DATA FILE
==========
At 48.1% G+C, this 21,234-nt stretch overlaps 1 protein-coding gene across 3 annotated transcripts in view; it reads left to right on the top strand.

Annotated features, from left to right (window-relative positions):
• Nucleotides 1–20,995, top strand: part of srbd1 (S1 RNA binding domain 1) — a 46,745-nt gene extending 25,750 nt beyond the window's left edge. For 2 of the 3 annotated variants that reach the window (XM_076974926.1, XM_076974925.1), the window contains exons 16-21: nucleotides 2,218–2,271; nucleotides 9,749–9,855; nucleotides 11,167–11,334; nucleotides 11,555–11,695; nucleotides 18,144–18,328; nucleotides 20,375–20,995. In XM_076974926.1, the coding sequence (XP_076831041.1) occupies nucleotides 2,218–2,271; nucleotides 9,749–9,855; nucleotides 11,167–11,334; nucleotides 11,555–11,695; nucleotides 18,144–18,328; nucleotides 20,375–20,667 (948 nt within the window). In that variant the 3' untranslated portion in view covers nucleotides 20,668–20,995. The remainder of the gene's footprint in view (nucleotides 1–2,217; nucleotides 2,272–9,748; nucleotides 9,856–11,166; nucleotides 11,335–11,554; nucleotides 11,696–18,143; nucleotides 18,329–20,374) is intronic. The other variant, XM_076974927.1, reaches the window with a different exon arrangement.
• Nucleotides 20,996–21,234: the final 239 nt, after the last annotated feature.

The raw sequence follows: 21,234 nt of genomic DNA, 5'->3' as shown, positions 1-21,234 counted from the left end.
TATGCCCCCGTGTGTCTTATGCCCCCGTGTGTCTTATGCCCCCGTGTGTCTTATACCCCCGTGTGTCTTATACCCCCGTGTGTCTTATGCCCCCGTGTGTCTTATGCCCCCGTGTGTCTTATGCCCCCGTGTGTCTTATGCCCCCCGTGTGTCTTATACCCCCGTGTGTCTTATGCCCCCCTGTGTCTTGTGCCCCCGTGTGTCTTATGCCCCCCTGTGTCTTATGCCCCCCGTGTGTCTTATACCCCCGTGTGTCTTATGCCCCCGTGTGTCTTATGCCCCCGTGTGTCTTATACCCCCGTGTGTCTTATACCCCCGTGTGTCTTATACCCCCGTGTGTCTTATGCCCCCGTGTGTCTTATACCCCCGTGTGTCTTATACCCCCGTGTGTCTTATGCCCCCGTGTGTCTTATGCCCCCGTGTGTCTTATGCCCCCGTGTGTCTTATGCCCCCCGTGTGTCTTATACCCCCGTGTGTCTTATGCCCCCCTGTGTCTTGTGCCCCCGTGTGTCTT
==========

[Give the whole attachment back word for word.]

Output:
At 48.1% G+C, this 21,234-nt stretch overlaps 1 protein-coding gene across 3 annotated transcripts in view; it reads left to right on the top strand.

Annotated features, from left to right (window-relative positions):
• Nucleotides 1–20,995, top strand: part of srbd1 (S1 RNA binding domain 1) — a 46,745-nt gene extending 25,750 nt beyond the window's left edge. For 2 of the 3 annotated variants that reach the window (XM_076974926.1, XM_076974925.1), the window contains exons 16-21: nucleotides 2,218–2,271; nucleotides 9,749–9,855; nucleotides 11,167–11,334; nucleotides 11,555–11,695; nucleotides 18,144–18,328; nucleotides 20,375–20,995. In XM_076974926.1, the coding sequence (XP_076831041.1) occupies nucleotides 2,218–2,271; nucleotides 9,749–9,855; nucleotides 11,167–11,334; nucleotides 11,555–11,695; nucleotides 18,144–18,328; nucleotides 20,375–20,667 (948 nt within the window). In that variant the 3' untranslated portion in view covers nucleotides 20,668–20,995. The remainder of the gene's footprint in view (nucleotides 1–2,217; nucleotides 2,272–9,748; nucleotides 9,856–11,166; nucleotides 11,335–11,554; nucleotides 11,696–18,143; nucleotides 18,329–20,374) is intronic. The other variant, XM_076974927.1, reaches the window with a different exon arrangement.
• Nucleotides 20,996–21,234: the final 239 nt, after the last annotated feature.

The raw sequence follows: 21,234 nt of genomic DNA, 5'->3' as shown, positions 1-21,234 counted from the left end.
TATGCCCCCGTGTGTCTTATGCCCCCGTGTGTCTTATGCCCCCGTGTGTCTTATACCCCCGTGTGTCTTATACCCCCGTGTGTCTTATGCCCCCGTGTGTCTTATGCCCCCGTGTGTCTTATGCCCCCGTGTGTCTTATGCCCCCCGTGTGTCTTATACCCCCGTGTGTCTTATGCCCCCCTGTGTCTTGTGCCCCCGTGTGTCTTATGCCCCCCTGTGTCTTATGCCCCCCGTGTGTCTTATACCCCCGTGTGTCTTATGCCCCCGTGTGTCTTATGCCCCCGTGTGTCTTATACCCCCGTGTGTCTTATACCCCCGTGTGTCTTATACCCCCGTGTGTCTTATGCCCCCGTGTGTCTTATACCCCCGTGTGTCTTATACCCCCGTGTGTCTTATGCCCCCGTGTGTCTTATGCCCCCGTGTGTCTTATGCCCCCGTGTGTCTTATGCCCCCCGTGTGTCTTATACCCCCGTGTGTCTTATGCCCCCCTGTGTCTTGTGCCCCCGTGTGTCTT